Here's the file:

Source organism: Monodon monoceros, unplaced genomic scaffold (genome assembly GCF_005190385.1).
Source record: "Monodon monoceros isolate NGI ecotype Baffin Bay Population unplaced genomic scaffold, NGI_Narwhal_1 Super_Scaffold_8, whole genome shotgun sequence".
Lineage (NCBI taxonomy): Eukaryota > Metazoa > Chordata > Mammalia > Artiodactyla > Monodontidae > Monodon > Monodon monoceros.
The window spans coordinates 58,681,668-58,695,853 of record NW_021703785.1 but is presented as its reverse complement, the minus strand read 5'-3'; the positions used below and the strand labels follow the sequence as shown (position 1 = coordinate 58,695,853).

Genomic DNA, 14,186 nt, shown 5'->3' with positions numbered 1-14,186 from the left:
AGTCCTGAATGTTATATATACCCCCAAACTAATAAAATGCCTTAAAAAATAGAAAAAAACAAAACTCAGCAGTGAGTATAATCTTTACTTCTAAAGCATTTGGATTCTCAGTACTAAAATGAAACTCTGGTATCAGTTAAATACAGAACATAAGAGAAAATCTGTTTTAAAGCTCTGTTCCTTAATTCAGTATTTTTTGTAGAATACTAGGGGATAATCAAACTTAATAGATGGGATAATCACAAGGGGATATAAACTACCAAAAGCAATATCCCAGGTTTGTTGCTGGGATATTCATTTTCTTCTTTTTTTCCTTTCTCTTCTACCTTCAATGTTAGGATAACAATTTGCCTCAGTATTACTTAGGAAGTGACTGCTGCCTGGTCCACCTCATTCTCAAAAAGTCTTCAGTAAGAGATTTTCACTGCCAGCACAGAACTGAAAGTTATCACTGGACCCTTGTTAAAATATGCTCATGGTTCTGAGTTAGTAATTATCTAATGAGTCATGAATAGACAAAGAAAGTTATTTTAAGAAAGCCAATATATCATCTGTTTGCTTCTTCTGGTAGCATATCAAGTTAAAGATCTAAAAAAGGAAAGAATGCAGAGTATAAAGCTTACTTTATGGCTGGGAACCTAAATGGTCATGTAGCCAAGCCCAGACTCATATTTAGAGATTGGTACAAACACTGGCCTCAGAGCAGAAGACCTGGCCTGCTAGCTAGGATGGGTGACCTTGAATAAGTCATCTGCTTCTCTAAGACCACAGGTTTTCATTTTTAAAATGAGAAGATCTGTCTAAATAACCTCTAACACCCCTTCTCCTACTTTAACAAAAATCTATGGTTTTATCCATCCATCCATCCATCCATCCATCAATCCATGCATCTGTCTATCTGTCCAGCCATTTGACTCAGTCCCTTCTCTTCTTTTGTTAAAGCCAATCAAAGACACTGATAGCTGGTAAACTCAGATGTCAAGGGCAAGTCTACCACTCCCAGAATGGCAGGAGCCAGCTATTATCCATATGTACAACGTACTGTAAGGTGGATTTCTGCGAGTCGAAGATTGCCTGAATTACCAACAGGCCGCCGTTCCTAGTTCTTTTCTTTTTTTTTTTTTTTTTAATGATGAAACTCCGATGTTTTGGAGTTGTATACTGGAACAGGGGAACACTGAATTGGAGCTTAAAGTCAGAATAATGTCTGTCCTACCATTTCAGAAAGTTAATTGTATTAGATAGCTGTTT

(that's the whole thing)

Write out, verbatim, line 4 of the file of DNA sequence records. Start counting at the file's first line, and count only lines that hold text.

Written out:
The window spans coordinates 58,681,668-58,695,853 of record NW_021703785.1 but is presented as its reverse complement, the minus strand read 5'-3'; the positions used below and the strand labels follow the sequence as shown (position 1 = coordinate 58,695,853).